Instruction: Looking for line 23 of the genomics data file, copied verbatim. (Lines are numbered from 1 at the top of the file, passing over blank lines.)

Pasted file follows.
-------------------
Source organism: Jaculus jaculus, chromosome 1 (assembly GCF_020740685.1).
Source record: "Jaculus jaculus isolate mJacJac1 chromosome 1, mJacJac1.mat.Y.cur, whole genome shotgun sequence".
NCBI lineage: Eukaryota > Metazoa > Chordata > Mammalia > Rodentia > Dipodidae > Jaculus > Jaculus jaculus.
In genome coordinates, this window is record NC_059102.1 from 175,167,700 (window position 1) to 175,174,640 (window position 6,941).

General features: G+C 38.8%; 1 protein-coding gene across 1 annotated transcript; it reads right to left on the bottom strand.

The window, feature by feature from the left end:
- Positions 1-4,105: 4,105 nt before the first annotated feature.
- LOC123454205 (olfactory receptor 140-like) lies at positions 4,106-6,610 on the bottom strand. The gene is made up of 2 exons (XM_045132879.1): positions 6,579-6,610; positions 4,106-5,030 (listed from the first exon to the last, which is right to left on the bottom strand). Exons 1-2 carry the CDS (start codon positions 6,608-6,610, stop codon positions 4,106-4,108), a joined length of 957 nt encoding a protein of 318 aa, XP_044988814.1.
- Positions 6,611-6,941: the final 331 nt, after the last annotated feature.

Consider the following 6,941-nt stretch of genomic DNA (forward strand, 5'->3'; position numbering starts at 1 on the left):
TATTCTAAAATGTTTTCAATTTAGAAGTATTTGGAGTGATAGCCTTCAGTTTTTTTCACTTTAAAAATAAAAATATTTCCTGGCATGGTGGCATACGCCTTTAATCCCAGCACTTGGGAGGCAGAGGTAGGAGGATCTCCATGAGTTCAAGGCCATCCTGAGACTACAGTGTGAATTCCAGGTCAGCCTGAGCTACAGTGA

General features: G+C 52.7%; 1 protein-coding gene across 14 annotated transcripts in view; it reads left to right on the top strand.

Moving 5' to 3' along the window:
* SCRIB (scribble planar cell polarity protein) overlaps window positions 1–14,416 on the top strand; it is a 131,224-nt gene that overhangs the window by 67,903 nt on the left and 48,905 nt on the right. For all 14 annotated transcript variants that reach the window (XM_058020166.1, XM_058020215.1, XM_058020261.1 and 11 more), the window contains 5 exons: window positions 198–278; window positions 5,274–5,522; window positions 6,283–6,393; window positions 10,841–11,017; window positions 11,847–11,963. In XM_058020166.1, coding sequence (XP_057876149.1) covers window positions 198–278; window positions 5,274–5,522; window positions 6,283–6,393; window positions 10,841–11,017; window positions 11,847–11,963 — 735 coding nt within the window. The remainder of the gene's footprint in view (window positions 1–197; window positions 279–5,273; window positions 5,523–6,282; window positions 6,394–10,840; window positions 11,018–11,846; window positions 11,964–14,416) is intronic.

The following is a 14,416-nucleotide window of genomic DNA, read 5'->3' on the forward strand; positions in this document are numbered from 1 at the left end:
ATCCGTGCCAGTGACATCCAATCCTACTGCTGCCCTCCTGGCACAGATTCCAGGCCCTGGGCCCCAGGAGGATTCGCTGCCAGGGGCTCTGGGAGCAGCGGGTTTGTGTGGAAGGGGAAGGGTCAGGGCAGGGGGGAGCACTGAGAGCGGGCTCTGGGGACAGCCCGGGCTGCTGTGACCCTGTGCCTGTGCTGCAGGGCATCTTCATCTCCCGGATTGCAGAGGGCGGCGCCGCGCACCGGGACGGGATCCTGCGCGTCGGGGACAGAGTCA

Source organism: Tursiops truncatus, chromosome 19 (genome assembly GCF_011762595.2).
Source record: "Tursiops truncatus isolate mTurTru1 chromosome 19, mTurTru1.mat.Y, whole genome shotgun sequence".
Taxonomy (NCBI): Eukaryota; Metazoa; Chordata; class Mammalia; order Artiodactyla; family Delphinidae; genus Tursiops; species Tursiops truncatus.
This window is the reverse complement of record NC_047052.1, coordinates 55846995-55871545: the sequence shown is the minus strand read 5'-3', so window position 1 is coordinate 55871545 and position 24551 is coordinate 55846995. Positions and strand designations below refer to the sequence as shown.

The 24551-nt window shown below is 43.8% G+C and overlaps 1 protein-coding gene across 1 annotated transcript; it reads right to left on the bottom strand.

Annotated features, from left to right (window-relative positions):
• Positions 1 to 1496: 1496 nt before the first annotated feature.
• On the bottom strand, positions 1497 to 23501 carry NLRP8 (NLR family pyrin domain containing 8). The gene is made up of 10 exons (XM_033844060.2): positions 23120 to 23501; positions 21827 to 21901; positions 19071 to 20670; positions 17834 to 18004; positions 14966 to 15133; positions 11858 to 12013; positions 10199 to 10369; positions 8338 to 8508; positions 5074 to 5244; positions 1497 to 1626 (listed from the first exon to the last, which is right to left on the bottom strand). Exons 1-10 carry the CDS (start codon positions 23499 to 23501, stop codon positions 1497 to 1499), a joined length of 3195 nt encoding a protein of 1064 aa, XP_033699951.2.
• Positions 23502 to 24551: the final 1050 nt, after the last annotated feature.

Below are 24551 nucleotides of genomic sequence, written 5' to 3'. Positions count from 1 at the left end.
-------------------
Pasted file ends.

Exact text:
• Positions 1 to 1496: 1496 nt before the first annotated feature.